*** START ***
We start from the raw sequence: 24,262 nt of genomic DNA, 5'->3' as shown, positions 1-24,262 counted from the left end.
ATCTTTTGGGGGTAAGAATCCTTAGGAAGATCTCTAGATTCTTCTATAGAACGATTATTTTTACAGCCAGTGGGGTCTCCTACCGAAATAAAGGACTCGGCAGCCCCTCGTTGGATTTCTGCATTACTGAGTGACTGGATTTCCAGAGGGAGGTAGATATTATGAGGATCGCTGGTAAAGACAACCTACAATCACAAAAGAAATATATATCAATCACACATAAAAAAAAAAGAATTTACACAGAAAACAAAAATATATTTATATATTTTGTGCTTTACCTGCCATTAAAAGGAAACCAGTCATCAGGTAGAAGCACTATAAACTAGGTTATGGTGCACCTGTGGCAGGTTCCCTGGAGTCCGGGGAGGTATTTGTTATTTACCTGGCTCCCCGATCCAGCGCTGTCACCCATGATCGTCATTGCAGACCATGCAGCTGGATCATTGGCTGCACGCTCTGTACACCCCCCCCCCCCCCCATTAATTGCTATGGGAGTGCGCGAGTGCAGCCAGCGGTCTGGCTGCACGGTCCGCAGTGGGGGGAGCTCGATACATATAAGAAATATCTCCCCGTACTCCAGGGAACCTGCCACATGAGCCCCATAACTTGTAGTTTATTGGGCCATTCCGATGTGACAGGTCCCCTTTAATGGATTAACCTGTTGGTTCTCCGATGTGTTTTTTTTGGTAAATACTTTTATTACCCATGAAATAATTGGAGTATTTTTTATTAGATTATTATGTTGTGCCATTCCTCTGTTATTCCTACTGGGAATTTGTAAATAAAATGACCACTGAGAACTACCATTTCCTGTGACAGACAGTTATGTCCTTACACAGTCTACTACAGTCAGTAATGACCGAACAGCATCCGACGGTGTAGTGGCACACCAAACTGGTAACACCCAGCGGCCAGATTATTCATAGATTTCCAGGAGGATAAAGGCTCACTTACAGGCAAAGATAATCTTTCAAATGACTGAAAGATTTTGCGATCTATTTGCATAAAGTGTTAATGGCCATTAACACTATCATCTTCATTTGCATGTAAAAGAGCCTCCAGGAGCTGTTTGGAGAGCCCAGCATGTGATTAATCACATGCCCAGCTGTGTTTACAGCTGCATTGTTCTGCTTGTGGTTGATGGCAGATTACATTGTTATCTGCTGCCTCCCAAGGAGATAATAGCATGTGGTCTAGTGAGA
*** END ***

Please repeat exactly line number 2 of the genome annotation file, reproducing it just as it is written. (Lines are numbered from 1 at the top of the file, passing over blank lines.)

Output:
ATCTTTTGGGGGTAAGAATCCTTAGGAAGATCTCTAGATTCTTCTATAGAACGATTATTTTTACAGCCAGTGGGGTCTCCTACCGAAATAAAGGACTCGGCAGCCCCTCGTTGGATTTCTGCATTACTGAGTGACTGGATTTCCAGAGGGAGGTAGATATTATGAGGATCGCTGGTAAAGACAACCTACAATCACAAAAGAAATATATATCAATCACACATAAAAAAAAAAGAATTTACACAGAAAACAAAAATATATTTATATATTTTGTGCTTTACCTGCCATTAAAAGGAAACCAGTCATCAGGTAGAAGCACTATAAACTAGGTTATGGTGCACCTGTGGCAGGTTCCCTGGAGTCCGGGGAGGTATTTGTTATTTACCTGGCTCCCCGATCCAGCGCTGTCACCCATGATCGTCATTGCAGACCATGCAGCTGGATCATTGGCTGCACGCTCTGTACACCCCCCCCCCCCCCCATTAATTGCTATGGGAGTGCGCGAGTGCAGCCAGCGGTCTGGCTGCACGGTCCGCAGTGGGGGGAGCTCGATACATATAAGAAATATCTCCCCGTACTCCAGGGAACCTGCCACATGAGCCCCATAACTTGTAGTTTATTGGGCCATTCCGATGTGACAGGTCCCCTTTAATGGATTAACCTGTTGGTTCTCCGATGTGTTTTTTTTGGTAAATACTTTTATTACCCATGAAATAATTGGAGTATTTTTTATTAGATTATTATGTTGTGCCATTCCTCTGTTATTCCTACTGGGAATTTGTAAATAAAATGACCACTGAGAACTACCATTTCCTGTGACAGACAGTTATGTCCTTACACAGTCTACTACAGTCAGTAATGACCGAACAGCATCCGACGGTGTAGTGGCACACCAAACTGGTAACACCCAGCGGCCAGATTATTCATAGATTTCCAGGAGGATAAAGGCTCACTTACAGGCAAAGATAATCTTTCAAATGACTGAAAGATTTTGCGATCTATTTGCATAAAGTGTTAATGGCCATTAACACTATCATCTTCATTTGCATGTAAAAGAGCCTCCAGGAGCTGTTTGGAGAGCCCAGCATGTGATTAATCACATGCCCAGCTGTGTTTACAGCTGCATTGTTCTGCTTGTGGTTGATGGCAGATTACATTGTTATCTGCTGCCTCCCAAGGAGATAATAGCATGTGGTCTAGTGAGA